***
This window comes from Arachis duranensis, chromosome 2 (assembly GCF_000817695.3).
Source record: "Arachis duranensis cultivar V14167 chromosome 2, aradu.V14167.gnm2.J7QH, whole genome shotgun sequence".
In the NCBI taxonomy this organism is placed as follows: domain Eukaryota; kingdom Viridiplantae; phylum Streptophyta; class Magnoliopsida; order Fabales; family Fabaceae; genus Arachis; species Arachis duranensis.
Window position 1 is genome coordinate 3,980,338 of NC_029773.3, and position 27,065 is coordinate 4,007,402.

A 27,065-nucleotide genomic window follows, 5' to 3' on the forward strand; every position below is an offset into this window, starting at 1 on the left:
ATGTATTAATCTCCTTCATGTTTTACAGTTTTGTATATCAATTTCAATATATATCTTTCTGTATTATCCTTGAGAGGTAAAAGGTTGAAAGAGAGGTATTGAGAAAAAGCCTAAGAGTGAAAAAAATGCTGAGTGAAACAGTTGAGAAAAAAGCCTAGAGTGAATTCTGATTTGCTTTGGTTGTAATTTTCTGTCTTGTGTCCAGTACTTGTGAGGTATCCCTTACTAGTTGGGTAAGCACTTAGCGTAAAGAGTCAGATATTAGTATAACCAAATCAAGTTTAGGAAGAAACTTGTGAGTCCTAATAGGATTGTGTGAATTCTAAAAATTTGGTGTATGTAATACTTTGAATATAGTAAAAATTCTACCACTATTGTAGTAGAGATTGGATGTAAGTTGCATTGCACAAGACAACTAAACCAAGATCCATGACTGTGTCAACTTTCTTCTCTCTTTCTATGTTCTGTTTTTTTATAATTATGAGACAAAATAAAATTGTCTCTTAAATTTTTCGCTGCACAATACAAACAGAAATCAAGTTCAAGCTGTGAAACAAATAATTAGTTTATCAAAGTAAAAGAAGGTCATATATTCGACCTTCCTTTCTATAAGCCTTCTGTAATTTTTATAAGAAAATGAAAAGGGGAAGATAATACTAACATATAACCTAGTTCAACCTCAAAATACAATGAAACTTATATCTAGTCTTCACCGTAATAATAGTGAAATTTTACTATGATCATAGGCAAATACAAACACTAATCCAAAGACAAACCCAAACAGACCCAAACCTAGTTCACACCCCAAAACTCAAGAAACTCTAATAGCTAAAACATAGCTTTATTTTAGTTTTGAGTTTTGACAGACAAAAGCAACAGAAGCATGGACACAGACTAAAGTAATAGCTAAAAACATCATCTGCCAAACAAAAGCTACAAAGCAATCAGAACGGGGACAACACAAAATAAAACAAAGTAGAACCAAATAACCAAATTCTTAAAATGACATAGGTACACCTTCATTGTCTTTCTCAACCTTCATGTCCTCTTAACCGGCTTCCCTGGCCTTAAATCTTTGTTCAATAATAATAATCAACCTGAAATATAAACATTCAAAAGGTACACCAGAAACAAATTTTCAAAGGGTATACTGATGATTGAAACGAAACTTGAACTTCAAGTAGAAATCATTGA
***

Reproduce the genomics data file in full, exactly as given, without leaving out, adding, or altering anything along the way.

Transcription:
This window comes from Arachis duranensis, chromosome 2 (assembly GCF_000817695.3).
Source record: "Arachis duranensis cultivar V14167 chromosome 2, aradu.V14167.gnm2.J7QH, whole genome shotgun sequence".
In the NCBI taxonomy this organism is placed as follows: domain Eukaryota; kingdom Viridiplantae; phylum Streptophyta; class Magnoliopsida; order Fabales; family Fabaceae; genus Arachis; species Arachis duranensis.
Window position 1 is genome coordinate 3,980,338 of NC_029773.3, and position 27,065 is coordinate 4,007,402.

A 27,065-nucleotide genomic window follows, 5' to 3' on the forward strand; every position below is an offset into this window, starting at 1 on the left:
ATGTATTAATCTCCTTCATGTTTTACAGTTTTGTATATCAATTTCAATATATATCTTTCTGTATTATCCTTGAGAGGTAAAAGGTTGAAAGAGAGGTATTGAGAAAAAGCCTAAGAGTGAAAAAAATGCTGAGTGAAACAGTTGAGAAAAAAGCCTAGAGTGAATTCTGATTTGCTTTGGTTGTAATTTTCTGTCTTGTGTCCAGTACTTGTGAGGTATCCCTTACTAGTTGGGTAAGCACTTAGCGTAAAGAGTCAGATATTAGTATAACCAAATCAAGTTTAGGAAGAAACTTGTGAGTCCTAATAGGATTGTGTGAATTCTAAAAATTTGGTGTATGTAATACTTTGAATATAGTAAAAATTCTACCACTATTGTAGTAGAGATTGGATGTAAGTTGCATTGCACAAGACAACTAAACCAAGATCCATGACTGTGTCAACTTTCTTCTCTCTTTCTATGTTCTGTTTTTTTATAATTATGAGACAAAATAAAATTGTCTCTTAAATTTTTCGCTGCACAATACAAACAGAAATCAAGTTCAAGCTGTGAAACAAATAATTAGTTTATCAAAGTAAAAGAAGGTCATATATTCGACCTTCCTTTCTATAAGCCTTCTGTAATTTTTATAAGAAAATGAAAAGGGGAAGATAATACTAACATATAACCTAGTTCAACCTCAAAATACAATGAAACTTATATCTAGTCTTCACCGTAATAATAGTGAAATTTTACTATGATCATAGGCAAATACAAACACTAATCCAAAGACAAACCCAAACAGACCCAAACCTAGTTCACACCCCAAAACTCAAGAAACTCTAATAGCTAAAACATAGCTTTATTTTAGTTTTGAGTTTTGACAGACAAAAGCAACAGAAGCATGGACACAGACTAAAGTAATAGCTAAAAACATCATCTGCCAAACAAAAGCTACAAAGCAATCAGAACGGGGACAACACAAAATAAAACAAAGTAGAACCAAATAACCAAATTCTTAAAATGACATAGGTACACCTTCATTGTCTTTCTCAACCTTCATGTCCTCTTAACCGGCTTCCCTGGCCTTAAATCTTTGTTCAATAATAATAATCAACCTGAAATATAAACATTCAAAAGGTACACCAGAAACAAATTTTCAAAGGGTATACTGATGATTGAAACGAAACTTGAACTTCAAGTAGAAATCATTGA